Cape Cod Times
Posted Jan 2, 2019 at 8:09 PM
Updated Jan 3, 2019 at 6:28 AM
Easing of Barnstable’s nitrogen rules could prompt lawsuit
Conservation group may press for mandates if town revises water quality plan.
HYANNIS — If the Barnstable Board of Health rescinds any of the town’s decade-old interim regulations to restrict nitrogen flow into saltwater estuaries later this month, it could trigger a federal lawsuit from the Conservation Law Foundation.
“It was a real shock to me,” Christopher Kilian, the foundation’s vice president of strategic litigation, said of efforts underway to modify the interim regulations.
A foundation lawsuit against the U.S. Environmental Protection Agency in 2011 was the force behind mandated creation of the Cape’s Section 208 regional water-quality management plan.
“If we need to go back to federal court to point out flaws in the 208 plan and use examples of towns dropping the ball to underscore need for a federal program, we will,” Kilian said.
The interim regulations, which affect most of the town south of Route 6, were put in place 10 years ago to restrict nitrogen flow into estuaries by limiting development in certain areas. They were put in place temporarily until the town developed and adopted a comprehensive plan to address nitrogen reduction in its estuary systems.
A proposed amendment to rescind the regulations that would exclude the Craigville Beach Zoning District — designated a District of Critical Planning Concern by the Cape Cod Commission — was introduced in the fall.
“I have to admit the notion that Barnstable, of all towns, would take a giant step backward now wasn’t really in our calculus,” Kilian said. “This would just add additional concern and impetus for us to press harder for state and federal mandated programs. We have not seen consistent resolve or effective action from towns on the Cape.”
Hesitancy by the state and the Cape Cod Commission to wade into local politics to ensure the Section 208 plan is carried out has led to inaction by some Cape towns, according to Kilian.
More than 150 people attended a hearing in late November when the Board of Health took up the proposed amendment, with many offering their views during a two-hour comment period.
Barnstable Town Manager Mark Ells also addressed the board. He said the town had enacted many water resources management initiatives in the past decade, and he advocated easing the regulations for a 500-foot buffer along Route 28 in town to pursue housing development opportunities.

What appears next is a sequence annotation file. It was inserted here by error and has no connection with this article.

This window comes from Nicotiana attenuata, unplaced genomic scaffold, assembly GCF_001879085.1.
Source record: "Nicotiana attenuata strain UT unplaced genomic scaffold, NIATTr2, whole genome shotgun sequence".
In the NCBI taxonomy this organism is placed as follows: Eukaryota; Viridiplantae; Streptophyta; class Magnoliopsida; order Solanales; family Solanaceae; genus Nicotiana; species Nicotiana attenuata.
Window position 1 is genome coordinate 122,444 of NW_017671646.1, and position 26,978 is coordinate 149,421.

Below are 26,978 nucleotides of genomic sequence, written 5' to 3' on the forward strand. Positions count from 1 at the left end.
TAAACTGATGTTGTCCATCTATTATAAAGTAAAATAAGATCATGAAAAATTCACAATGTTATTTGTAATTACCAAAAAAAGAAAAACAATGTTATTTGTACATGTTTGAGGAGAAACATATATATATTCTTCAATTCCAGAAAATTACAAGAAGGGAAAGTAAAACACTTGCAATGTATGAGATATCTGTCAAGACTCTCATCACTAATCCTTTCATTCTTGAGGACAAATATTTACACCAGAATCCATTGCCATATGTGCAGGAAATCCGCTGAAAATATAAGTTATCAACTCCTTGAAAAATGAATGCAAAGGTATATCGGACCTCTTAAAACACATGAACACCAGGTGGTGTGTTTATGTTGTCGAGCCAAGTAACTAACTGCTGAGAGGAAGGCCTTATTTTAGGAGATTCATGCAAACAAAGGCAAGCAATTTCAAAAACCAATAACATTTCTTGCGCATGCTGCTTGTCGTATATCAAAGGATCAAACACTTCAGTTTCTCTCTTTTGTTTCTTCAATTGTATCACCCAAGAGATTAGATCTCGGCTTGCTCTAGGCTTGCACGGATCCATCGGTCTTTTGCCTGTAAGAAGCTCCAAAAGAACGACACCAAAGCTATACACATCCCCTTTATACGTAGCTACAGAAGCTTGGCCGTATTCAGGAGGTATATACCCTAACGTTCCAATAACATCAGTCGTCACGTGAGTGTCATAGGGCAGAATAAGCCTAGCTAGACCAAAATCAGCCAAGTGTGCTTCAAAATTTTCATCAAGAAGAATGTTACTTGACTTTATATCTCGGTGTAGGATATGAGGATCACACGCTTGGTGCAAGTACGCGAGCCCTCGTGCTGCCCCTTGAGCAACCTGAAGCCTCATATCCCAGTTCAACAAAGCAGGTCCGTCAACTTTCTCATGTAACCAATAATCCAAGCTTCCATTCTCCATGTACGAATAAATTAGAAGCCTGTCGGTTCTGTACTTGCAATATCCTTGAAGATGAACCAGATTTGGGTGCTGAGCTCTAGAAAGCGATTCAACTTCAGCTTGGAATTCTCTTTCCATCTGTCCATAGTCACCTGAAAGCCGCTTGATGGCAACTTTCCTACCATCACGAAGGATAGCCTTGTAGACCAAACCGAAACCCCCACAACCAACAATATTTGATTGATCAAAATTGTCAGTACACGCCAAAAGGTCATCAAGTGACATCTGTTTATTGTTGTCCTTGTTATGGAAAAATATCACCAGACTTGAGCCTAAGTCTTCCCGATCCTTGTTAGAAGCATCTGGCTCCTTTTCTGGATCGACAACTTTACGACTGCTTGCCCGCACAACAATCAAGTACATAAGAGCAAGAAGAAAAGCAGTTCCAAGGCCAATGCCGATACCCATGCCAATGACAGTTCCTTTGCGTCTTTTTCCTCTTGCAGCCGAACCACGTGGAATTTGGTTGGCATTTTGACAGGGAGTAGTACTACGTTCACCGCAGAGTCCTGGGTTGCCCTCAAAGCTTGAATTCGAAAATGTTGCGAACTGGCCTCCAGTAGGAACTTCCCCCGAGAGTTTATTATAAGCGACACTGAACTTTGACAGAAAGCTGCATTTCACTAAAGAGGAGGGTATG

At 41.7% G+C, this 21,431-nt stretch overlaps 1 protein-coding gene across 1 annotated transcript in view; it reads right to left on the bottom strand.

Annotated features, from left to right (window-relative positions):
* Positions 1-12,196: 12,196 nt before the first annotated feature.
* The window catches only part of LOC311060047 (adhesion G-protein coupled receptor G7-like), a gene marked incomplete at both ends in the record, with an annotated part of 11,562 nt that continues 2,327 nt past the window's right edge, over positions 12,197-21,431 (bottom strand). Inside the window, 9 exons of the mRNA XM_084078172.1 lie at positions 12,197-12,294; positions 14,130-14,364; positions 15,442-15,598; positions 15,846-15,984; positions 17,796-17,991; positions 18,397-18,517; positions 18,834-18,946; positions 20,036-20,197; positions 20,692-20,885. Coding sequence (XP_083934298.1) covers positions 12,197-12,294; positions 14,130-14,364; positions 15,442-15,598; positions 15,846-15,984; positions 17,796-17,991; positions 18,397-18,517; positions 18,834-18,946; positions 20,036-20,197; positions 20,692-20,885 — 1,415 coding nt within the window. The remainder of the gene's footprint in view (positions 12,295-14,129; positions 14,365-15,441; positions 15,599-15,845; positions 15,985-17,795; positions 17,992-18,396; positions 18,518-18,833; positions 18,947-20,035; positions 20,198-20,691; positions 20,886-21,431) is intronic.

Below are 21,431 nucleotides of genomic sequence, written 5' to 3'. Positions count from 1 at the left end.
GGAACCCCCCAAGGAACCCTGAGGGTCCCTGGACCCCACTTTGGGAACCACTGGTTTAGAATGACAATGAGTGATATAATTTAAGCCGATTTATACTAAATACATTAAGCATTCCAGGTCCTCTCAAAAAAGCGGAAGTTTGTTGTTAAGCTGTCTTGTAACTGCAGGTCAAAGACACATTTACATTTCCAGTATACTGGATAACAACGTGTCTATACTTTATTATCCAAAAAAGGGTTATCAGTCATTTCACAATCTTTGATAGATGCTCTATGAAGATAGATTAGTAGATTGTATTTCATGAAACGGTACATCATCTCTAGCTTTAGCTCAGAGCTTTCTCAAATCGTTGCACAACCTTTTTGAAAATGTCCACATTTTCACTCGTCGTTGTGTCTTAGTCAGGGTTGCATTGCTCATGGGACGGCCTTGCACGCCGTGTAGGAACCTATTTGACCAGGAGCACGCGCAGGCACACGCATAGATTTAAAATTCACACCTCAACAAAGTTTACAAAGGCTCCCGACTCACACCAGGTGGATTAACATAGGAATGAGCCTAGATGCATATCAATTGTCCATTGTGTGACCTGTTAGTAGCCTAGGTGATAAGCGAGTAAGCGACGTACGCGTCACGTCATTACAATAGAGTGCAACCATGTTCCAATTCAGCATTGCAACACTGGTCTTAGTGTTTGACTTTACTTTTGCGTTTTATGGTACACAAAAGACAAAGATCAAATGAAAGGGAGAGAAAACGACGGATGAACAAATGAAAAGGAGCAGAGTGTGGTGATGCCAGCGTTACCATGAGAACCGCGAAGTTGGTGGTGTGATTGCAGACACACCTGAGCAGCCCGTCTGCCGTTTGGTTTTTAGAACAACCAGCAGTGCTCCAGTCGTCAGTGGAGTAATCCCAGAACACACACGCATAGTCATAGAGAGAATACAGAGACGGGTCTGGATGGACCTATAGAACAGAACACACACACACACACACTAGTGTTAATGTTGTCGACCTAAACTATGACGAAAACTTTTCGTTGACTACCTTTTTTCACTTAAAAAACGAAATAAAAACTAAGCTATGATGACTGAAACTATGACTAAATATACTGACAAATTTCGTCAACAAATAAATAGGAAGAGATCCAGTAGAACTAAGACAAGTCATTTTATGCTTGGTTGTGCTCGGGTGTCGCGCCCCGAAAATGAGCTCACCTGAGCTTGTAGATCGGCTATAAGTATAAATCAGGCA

The hearing was continued to Jan. 22.
“I’ve been asking since December 2017 to revisit and discuss the regulations,” Ells told the Times. “We want to balance natural resource protection, economic development and housing with a focus along the Route 28 corridor.”
Local environmental organizations, including the Association to Preserve Cape Cod and the Barnstable Clean Water Coalition, oppose the proposed amendment, contending the town still does not have a comprehensive plan — or funding to enforce one — that would be a catalyst for reconsidering the interim regulations.
Ells is scheduled to present an update on the town’s wastewater management plan at the Barnstable Town Council meeting Thursday night, according to a published agenda.
“This is emblematic and an example of the challenge on the Cape now,” Kilian said. “Badly degraded water quality is well-documented, and we know the sources. In the meantime, there’s a pressure to continue building stuff and not use updated systems to keep nitrogen out of the bays.”
Kilian also warned that the quality of the Cape’s waterways is fundamental to property values and the region’s economy and towns should not contribute to “killing the goose that lays the golden egg.”
Wendy Northcross, CEO of the Cape Cod Chamber of Commerce, said Barnstable was between a “proverbial rock and a hard place” and saw both sides of the issue.
“Our organization works very closely with Barnstable as a gateway city,” she said. “Economic development is important to them for housing and a commercial tax base, but without proper wastewater infrastructure, economic development capacity is stymied.”
The chamber will continue to work with Barnstable to help get wastewater projects initiated and funded, according to Northcross.
“I’m sure they don’t want to invite a lawsuit, but I know they have really been working to balance economic development and water protection,” said Northcross, adding that perhaps projects could be evaluated on a case-by-case basis, especially if a developer wanted to build its own small wastewater treatment infrastructure. “It’s a delicate stance.”
Ells said he was not aware of a looming lawsuit if the town modified or lifted some or all of its interim estuary protection regulations.
“He (Kilian) has not spoken to my office at all,” Ells said. “This is the first I’ve heard about it. He’s an attorney, so I’d refer him to our legal counsel.”